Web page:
Minnesota Intern Law

The Fair Labor Standards Act

The federal wage and hour statute, the Fair Labor Standards Act (“FLSA”), 29 U.S.C. §§ 201 et seq., requires that covered, non-exempt employees be paid at least the federal minimum wage for each hour worked and receive overtime pay at one and one-half times the employee’s regular rate of pay for all hours worked over 40 in a workweek.  The FLSA broadly defines the term “employ” as to “suffer or permit to work.”  29 U.S.C. § 203 (g).  It provides that “employee” means, “any individual employed by an employer. . . .” and goes on to exclude certain types of workers.  29 U.S.C. § 203(e)(1).  Interns may qualify as employees unless an exemption is met. 

US Department of Labor ("USDOL") Six-Factor Test

The USDOL has recognized that there are some circumstances where an employer may not be required to compensate a “trainee” or an intern because no employment relationship exists under the FLSA.  To determine whether an internship program meets the USDOL exclusion, the programs must meet all six of the following criteria:

  1. The internship, even though it includes actual operation of the facilities of the employer, is similar to training which would be given in an educational environment;
  2. The internship experience is for the benefit of the intern;
  3. The intern does not displace regular employees, but works under close supervision of existing staff;
  4. The employer that provides the training derives no immediate advantage from the activities of the intern; and on occasion its operations may actually be impeded;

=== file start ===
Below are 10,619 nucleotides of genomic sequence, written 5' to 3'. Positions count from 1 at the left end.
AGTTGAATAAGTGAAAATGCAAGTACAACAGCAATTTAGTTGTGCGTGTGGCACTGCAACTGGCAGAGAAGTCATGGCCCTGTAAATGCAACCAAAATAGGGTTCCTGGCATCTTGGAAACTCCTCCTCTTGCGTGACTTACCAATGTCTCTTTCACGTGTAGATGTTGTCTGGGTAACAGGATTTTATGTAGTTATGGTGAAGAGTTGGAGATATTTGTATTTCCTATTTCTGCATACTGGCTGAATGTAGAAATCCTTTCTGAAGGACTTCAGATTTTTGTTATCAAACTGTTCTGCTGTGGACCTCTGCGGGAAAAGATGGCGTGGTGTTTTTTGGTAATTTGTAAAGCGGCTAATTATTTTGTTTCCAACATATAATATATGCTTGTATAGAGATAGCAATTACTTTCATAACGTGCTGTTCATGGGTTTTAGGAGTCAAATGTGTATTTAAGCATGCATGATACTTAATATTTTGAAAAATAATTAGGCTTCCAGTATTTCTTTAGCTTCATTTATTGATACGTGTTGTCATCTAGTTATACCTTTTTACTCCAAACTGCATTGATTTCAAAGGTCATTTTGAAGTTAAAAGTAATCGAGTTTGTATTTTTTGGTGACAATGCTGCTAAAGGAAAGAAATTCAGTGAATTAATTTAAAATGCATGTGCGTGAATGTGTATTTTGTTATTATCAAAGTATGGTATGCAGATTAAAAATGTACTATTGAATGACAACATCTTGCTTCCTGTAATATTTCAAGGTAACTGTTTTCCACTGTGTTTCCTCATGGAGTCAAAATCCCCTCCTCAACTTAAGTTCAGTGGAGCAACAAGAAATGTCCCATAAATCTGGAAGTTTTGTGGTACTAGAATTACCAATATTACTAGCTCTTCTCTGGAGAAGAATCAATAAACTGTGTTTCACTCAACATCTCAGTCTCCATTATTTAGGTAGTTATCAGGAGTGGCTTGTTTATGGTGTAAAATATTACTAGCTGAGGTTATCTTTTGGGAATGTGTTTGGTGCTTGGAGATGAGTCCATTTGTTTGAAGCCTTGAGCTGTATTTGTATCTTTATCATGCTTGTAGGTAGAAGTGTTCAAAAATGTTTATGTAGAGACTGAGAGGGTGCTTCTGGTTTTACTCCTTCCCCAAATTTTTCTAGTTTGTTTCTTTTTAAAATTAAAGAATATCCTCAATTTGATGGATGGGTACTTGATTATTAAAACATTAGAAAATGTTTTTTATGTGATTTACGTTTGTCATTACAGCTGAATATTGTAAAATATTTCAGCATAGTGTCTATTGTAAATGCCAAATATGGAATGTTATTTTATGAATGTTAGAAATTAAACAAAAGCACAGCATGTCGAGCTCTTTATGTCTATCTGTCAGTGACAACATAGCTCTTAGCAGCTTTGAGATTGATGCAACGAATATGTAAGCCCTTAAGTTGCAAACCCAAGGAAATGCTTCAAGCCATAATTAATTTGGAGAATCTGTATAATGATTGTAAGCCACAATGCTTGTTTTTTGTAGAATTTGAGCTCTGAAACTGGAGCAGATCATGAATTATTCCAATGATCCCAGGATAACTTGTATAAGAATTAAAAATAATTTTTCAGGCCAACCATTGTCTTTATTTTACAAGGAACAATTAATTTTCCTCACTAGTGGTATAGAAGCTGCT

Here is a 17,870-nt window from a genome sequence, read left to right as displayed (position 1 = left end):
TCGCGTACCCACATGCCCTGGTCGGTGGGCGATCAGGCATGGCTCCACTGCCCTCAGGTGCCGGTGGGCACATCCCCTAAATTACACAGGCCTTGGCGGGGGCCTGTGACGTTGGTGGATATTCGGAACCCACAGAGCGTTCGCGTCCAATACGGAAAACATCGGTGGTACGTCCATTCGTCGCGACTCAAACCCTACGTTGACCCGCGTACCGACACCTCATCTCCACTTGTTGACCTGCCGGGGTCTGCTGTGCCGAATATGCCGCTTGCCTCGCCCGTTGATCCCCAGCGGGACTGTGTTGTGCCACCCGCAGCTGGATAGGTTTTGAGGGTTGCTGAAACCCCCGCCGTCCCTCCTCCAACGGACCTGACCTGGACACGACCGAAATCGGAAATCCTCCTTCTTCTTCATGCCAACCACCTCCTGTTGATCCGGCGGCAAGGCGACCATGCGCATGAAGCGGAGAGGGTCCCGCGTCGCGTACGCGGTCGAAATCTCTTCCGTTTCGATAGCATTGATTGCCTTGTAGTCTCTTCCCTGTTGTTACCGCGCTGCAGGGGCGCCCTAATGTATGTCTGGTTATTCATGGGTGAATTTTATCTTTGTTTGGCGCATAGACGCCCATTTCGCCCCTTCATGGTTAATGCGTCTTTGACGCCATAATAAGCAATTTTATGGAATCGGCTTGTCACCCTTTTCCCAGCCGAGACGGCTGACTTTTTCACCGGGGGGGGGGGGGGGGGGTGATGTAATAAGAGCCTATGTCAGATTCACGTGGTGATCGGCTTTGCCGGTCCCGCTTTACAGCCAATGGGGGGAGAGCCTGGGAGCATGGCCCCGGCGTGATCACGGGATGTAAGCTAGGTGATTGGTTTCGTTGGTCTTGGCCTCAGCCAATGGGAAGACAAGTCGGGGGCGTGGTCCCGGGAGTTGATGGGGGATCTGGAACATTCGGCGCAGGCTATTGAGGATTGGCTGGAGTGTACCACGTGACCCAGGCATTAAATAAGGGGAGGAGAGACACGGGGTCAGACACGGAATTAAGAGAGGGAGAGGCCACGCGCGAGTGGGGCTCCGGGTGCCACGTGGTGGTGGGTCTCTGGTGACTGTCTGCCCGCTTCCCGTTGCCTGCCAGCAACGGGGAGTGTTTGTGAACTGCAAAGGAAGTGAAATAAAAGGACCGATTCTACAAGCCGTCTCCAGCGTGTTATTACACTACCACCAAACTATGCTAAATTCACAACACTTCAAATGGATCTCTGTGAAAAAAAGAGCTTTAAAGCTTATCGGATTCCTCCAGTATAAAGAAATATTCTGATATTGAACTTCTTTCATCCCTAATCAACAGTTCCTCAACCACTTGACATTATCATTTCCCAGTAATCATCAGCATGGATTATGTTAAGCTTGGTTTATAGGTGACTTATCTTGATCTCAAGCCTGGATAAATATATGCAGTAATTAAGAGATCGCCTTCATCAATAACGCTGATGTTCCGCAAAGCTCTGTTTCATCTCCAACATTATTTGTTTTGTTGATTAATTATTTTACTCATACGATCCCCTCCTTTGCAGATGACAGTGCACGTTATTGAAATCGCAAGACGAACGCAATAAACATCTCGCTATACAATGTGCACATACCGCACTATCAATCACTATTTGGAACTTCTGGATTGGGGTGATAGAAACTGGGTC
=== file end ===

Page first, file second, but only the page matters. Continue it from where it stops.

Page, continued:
5. The intern is not necessarily entitled to a job at the conclusion of the internship; and
  6. The employer and the intern understand that the intern is not entitled to wages for the time spent in the internship.
See U.S. Department of Labor Wage and Hour Division, Fact Sheet #71: Internship Programs Under The Fair Labor Standards Act; see also5 C.F.R. § 551.104 (applying the same factors above to “trainees”).  Whether interns are employees under the FLSA will depend upon all of the circumstances surrounding their activities on the premises of the employer.  Id.  If all of the factors identified above are met, then the intern is not considered an employee under the FLSA and the minimum wage and overtime requirements do not apply to the for-profit employer.

Interpretation by the Courts

The appellate courts interpreting the FLSA have not consistently followed the USDOL six-factor test for determining a worker’s status.  Some courts have explicitly criticized the test.  Others apply an “economic realities” test or look at the primary beneficiary of the work performed.